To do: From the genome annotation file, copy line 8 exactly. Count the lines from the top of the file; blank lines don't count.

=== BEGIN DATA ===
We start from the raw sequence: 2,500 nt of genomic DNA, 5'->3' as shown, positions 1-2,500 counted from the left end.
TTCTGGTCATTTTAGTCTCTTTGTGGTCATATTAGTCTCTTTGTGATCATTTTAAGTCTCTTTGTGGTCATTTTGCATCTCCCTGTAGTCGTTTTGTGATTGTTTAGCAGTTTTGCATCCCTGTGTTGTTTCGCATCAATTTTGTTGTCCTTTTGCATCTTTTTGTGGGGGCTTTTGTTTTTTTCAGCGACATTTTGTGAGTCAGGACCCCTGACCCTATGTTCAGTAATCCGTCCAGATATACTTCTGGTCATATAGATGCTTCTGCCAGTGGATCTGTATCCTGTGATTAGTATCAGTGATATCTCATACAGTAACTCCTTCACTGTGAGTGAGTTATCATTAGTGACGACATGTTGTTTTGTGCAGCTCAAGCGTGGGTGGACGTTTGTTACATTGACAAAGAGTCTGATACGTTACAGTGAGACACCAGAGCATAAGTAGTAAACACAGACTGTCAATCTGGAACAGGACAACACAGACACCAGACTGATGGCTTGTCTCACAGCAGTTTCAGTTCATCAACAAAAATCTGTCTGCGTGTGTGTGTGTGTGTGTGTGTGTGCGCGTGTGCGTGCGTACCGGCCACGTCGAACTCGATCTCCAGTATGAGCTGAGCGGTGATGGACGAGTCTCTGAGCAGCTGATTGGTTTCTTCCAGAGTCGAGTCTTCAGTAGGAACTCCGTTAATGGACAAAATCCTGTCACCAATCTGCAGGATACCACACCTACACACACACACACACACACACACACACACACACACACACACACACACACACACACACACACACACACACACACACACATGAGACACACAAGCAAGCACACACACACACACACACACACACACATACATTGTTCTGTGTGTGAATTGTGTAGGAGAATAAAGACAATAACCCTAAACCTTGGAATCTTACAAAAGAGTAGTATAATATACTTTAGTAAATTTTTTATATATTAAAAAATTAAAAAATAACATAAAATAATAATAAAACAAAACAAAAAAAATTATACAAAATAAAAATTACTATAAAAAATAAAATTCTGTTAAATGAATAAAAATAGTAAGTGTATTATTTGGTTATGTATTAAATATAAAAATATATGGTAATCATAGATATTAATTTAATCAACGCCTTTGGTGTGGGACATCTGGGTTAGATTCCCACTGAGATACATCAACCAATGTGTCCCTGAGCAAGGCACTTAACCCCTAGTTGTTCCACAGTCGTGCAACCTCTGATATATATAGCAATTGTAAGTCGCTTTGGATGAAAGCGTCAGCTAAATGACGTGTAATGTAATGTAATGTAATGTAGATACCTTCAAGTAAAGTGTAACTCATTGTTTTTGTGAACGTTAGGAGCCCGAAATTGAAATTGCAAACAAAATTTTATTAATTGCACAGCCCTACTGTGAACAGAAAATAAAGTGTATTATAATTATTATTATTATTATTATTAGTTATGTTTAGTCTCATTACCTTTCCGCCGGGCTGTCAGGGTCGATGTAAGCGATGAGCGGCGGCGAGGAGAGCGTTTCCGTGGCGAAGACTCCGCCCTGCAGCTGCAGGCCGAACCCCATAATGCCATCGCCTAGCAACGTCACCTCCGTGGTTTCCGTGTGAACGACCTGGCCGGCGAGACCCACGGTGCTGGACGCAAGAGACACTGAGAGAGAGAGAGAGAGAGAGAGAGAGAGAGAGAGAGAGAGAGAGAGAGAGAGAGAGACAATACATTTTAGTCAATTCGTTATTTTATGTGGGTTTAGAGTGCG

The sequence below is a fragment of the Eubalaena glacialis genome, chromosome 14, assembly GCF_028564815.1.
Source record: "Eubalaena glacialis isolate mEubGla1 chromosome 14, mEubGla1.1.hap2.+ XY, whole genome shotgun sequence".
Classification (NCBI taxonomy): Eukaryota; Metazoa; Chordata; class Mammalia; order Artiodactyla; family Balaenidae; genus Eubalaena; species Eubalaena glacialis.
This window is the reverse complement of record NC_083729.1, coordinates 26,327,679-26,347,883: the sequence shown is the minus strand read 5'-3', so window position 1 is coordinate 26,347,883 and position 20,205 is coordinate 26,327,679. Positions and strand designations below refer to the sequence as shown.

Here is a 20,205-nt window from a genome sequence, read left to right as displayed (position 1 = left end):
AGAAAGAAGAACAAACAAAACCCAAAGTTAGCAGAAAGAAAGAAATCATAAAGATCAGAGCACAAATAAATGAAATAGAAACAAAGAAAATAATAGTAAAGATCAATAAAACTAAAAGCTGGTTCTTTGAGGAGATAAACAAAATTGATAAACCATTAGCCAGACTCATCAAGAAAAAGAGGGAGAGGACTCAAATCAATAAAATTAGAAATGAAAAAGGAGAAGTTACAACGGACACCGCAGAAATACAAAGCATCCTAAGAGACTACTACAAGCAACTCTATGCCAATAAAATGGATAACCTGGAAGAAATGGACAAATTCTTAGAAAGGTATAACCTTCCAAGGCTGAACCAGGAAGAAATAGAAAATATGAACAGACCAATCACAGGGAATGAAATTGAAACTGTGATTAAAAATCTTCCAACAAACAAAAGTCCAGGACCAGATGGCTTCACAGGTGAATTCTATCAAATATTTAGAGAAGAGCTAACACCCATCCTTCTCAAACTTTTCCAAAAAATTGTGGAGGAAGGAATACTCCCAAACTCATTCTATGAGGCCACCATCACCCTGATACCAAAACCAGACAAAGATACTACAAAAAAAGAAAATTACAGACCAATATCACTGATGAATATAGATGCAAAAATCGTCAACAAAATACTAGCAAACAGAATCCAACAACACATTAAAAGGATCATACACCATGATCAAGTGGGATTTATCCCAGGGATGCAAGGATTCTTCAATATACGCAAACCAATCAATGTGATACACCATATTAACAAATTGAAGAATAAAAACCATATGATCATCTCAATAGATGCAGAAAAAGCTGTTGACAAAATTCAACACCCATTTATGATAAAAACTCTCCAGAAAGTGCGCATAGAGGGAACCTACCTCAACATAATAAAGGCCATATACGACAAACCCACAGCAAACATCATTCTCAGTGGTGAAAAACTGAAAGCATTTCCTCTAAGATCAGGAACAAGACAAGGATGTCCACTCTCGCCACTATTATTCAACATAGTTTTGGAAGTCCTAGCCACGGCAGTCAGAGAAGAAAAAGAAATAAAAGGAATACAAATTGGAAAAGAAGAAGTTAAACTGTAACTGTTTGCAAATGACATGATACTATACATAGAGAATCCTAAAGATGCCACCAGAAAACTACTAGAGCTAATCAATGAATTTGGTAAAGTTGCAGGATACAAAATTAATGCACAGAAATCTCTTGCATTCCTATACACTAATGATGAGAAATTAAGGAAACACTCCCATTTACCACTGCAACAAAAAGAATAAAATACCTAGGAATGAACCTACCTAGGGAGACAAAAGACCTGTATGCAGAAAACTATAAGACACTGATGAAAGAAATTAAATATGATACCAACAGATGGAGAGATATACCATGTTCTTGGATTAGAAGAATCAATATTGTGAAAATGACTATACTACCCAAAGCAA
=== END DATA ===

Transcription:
AGAAAGAAGAACAAACAAAACCCAAAGTTAGCAGAAAGAAAGAAATCATAAAGATCAGAGCACAAATAAATGAAATAGAAACAAAGAAAATAATAGTAAAGATCAATAAAACTAAAAGCTGGTTCTTTGAGGAGATAAACAAAATTGATAAACCATTAGCCAGACTCATCAAGAAAAAGAGGGAGAGGACTCAAATCAATAAAATTAGAAATGAAAAAGGAGAAGTTACAACGGACACCGCAGAAATACAAAGCATCCTAAGAGACTACTACAAGCAACTCTATGCCAATAAAATGGATAACCTGGAAGAAATGGACAAATTCTTAGAAAGGTATAACCTTCCAAGGCTGAACCAGGAAGAAATAGAAAATATGAACAGACCAATCACAGGGAATGAAATTGAAACTGTGATTAAAAATCTTCCAACAAACAAAAGTCCAGGACCAGATGGCTTCACAGGTGAATTCTATCAAATATTTAGAGAAGAGCTAACACCCATCCTTCTCAAACTTTTCCAAAAAATTGTGGAGGAAGGAATACTCCCAAACTCATTCTATGAGGCCACCATCACCCTGATACCAAAACCAGACAAAGATACTACAAAAAAAGAAAATTACAGACCAATATCACTGATGAATATAGATGCAAAAATCGTCAACAAAATACTAGCAAACAGAATCCAACAACACATTAAAAGGATCATACACCATGATCAAGTGGGATTTATCCCAGGGATGCAAGGATTCTTCAATATACGCAAACCAATCAATGTGATACACCATATTAACAAATTGAAGAATAAAAACCATATGATCATCTCAATAGATGCAGAAAAAGCTGTTGACAAAATTCAACACCCATTTATGATAAAAACTCTCCAGAAAGTGCGCATAGAGGGAACCTACCTCAACATAATAAAGGCCATATACGACAAACCCACAGCAAACATCATTCTCAGTGGTGAAAAACTGAAAGCATTTCCTCTAAGATCAGGAACAAGACAAGGATGTCCACTCTCGCCACTATTATTCAACATAGTTTTGGAAGTCCTAGCCACGGCAGTCAGAGAAGAAAAAGAAATAAAAGGAATACAAATTGGAAAAGAAGAAGTTAAACTGTAACTGTTTGCAAATGACATGATACTATACATAGAGAATCCTAAAGATGCCACCAGAAAACTACTAGAGCTAATCAATGAATTTGGTAAAGTTGCAGGATACAAAATTAATGCACAGAAATCTCTTGCATTCCTATACACTAATGATGAGAAATTAAGGAAACACTCCCATTTACCACTGCAACAAAAAGAATAAAATACCTAGGAATGAACCTACCTAGGGAGACAAAAGACCTGTATGCAGAAAACTATAAGACACTGATGAAAGAAATTAAATATGATACCAACAGATGGAGAGATATACCATGTTCTTGGATTAGAAGAATCAATATTGTGAAAATGACTATACTACCCAAAGCAA